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XFL Stays the Course Amidst Spring Football Craze

The XFL is biding its time and growing in a unique way amidst the closure of the AAF and two more spring football startups planning to launch in 2020.





Photo Courtesy of XFL

Last year, Vince McMahon sold over three million shares of his WWE wrestling empire, freeing up around $270 million to help fund his new football league, a revival of the XFL. The idea raised eyebrows for several reasons, not the least of which was a doggedness to make spring football succeed after so many other attempts, including one of McMahon’s own, already failed.

But in the months since McMahon’s January 2018 announcement, several other competitors have pursued spring football ventures. Television producer Charlie Ebersol launched the Alliance of American Football in February, only for the league to fold two months later. Tom Brady’s agent Don Yee announced Pacific Pro Football, with a target opening date in summer 2020. An ownership group including former NFL stars like Ricky Williams, Simeon Rice, Jeff Garcia, and former Super Bowl MVP Dexter Jackson also plans to start a league next year.

All the while, the XFL has bided its time in preparation for its own 2020 launch.

READ MORE: AAF Files for Chapter 7 Bankruptcy 

“I take the interest that exists right now in spring football in terms of launching leagues as a positive,” XFL Commissioner Oliver Luck told Front Office Sports in February at the introduction of the Washington, DC franchise. “I think it’s sort of an affirmation of what we’re all seeing together, which is football being the No. 1 most popular sport and the other being some business opportunities in the spring.”

That crowded field is a little bit thinner following the AAF’s decision to file for Chapter 7 bankruptcy. Reportedly, the league reached out to the XFL about a merger, but ended up folding.

“There’s no dancing on the grave of the AAF,” Luck told “We watched them, we’re going to take lessons from them. To a certain degree, it’s a cautionary tale.”

To that end, the XFL is confident it’s in an entirely different position from the AAF.

Unlike the first time around, McMahon has invested in football infrastructure. The league has already filled six of its eight coaching vacancies and brought in steady hands like Luck, who previously served as the NCAA’s executive vice president for regulatory affairs, and Doug Whaley, the former Buffalo Bills general manager who now heads up the XFL’s football operations. Those are the sorts of voices pushing steady growth over short-term splashes, such as a recent decision to delay a planned wave of player signings in the first quarter of this year. The AAF shutdown may have helped usher that decision along.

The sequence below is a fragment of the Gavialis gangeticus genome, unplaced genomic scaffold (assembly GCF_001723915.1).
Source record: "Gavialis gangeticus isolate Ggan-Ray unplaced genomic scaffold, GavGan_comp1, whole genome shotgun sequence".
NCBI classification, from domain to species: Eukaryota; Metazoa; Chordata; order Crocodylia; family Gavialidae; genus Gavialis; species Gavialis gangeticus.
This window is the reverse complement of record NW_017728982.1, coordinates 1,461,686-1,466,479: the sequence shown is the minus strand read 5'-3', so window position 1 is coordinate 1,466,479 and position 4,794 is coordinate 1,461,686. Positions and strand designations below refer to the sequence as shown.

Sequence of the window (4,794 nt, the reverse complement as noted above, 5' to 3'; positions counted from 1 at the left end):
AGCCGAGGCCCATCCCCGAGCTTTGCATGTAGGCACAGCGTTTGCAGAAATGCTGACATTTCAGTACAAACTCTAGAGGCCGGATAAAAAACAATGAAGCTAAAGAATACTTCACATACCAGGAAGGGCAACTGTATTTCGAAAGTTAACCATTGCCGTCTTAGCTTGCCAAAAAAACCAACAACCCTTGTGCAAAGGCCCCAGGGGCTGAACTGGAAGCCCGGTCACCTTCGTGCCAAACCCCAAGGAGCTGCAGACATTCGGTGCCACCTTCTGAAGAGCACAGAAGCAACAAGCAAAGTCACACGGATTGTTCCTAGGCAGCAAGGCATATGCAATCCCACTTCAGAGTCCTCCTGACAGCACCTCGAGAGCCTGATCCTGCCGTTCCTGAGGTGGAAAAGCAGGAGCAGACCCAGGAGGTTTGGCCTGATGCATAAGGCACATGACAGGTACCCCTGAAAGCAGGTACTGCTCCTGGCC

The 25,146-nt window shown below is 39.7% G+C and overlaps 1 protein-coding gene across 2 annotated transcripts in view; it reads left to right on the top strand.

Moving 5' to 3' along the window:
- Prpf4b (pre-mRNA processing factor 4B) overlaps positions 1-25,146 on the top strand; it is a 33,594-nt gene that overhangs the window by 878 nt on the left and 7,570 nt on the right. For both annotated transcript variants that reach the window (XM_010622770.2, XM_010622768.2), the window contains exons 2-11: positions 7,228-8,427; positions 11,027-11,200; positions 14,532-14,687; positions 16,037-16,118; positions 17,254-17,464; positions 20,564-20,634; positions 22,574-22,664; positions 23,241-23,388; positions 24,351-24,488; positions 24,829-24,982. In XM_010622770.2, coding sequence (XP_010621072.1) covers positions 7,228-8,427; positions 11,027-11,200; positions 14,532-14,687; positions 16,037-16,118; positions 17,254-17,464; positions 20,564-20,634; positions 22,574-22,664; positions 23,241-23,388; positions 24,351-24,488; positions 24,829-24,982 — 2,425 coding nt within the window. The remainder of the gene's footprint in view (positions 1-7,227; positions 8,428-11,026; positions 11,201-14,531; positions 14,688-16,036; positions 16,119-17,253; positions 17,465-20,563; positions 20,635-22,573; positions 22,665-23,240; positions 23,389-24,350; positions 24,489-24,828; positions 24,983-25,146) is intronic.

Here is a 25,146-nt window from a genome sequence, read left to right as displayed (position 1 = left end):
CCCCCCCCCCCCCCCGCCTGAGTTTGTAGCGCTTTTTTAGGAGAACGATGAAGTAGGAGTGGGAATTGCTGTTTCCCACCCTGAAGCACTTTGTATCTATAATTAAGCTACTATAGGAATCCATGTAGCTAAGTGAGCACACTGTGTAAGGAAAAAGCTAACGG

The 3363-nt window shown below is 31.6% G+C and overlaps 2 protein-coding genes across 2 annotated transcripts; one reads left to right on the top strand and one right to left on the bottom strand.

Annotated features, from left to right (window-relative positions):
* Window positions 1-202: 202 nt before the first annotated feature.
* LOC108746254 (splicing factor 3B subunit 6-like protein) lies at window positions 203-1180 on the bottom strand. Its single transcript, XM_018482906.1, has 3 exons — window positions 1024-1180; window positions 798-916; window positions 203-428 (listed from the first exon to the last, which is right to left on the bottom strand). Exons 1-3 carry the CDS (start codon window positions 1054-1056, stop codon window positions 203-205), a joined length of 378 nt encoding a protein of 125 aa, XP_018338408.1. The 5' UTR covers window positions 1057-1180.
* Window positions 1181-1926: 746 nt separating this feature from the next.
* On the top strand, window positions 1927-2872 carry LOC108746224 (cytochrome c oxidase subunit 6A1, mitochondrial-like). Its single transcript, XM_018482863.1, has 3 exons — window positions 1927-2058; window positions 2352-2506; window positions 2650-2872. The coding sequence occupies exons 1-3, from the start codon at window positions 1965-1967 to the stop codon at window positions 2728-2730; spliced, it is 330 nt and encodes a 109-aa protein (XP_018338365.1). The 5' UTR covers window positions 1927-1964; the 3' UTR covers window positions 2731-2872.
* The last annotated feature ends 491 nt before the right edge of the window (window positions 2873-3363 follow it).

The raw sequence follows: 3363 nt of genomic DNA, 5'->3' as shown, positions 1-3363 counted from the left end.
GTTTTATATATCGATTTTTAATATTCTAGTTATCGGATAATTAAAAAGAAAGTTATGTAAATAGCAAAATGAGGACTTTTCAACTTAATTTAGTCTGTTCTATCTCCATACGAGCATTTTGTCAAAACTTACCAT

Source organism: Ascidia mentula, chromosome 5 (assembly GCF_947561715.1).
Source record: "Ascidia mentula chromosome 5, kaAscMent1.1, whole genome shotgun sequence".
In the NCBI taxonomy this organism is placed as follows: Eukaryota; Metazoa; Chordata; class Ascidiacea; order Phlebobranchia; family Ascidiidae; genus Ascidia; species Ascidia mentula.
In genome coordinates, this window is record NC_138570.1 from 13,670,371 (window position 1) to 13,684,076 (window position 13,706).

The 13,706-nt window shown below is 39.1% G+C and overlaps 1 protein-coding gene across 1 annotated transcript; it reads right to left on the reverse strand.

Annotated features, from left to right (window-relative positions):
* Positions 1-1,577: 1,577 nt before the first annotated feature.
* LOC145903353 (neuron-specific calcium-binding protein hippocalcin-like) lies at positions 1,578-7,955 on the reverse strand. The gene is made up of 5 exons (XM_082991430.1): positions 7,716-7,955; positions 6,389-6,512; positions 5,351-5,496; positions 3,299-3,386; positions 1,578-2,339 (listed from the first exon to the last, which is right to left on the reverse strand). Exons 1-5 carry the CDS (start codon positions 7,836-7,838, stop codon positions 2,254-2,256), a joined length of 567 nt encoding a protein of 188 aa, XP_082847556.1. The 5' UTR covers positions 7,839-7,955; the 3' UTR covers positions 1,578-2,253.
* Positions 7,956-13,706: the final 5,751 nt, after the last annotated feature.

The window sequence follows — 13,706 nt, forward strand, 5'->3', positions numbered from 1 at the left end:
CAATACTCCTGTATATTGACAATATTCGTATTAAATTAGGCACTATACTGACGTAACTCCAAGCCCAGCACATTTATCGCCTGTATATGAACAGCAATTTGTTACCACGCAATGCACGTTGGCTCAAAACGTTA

“We’re going to push that back because of the developments of everything that’s been going on, not only with the XFL,” Whaley told Front Office Sports. “Because we think we have a better chance to add to that number of players and that quality of players if we hold off on the recruiting process and start that a little later.”

The XFL is also taking the opposite tack from the AAF in location. While the AAF mostly fielded teams in non-NFL markets, all but one XFL team will be in a city that already has an NFL franchise — and that one exception, St. Louis, hosted the Rams until the team’s move to Los Angeles in 2016.

With higher quarterback salaries, a presence in major markets and several new stadiums and a player- and coach-friendly approach, the XFL is hoping for the product on the field to offer an exciting new brand of football that is still attractive to hardcore fans of the sport.

The other ingredient XFL 2.0 has that the AAF didn’t is time. The XFL is using that longer runway to build out the rules of its game in a way that is more befitting a software company than a football league.

“The methodology is you ask customers what they want. You ask experts how to build it. You identify research and data about how you would fix it. And then ultimately, you build, test, repeat: The Lean Startup method,” Sam Schwartzstein, XFL Director of Football Operations, told Front Office Sports. “So we’re using the same thing but we’re applying it to football.”

If it sounds like Silicon Valley language, that’s because it is. Schwartzstein played football at Stanford, where he earned two degrees and captained a Rose Bowl- and Pac-12 championship-winning team in 2012. After his football career ended, Schwartzstein spent five years at Chegg, an education technology company based in Santa Clara, prior to Luck hiring him as the XFL’s first product manager.

“There’s an evolution of football that might need to take place with some of the more old school techniques,” Schwartzstein said.

His process started with a survey of football fans, seeking to identify potential changes they might want. They had their first chance to take those ideas to the field in Mississippi in December, with junior college players going half-speed. They went back to the lab in February, where they tested situational work and skills-based drills with professional-caliber players.

They just wrapped up a third testing session at The Spring League in Austin, Texas, where teams played four full games and had 12 practices. It gave them plenty of material to chew on, which has proved invaluable as they look to create an evolved-yet-familiar version of the game.

“That was the main focus is to thoroughly test everything, because we don’t have to change anything about football,” Whaley said. “It’s a pretty great game as it is. But if we were to change something we wanted to make sure it’s thoroughly vetted both from experts, from data, and as well as being able to test live.”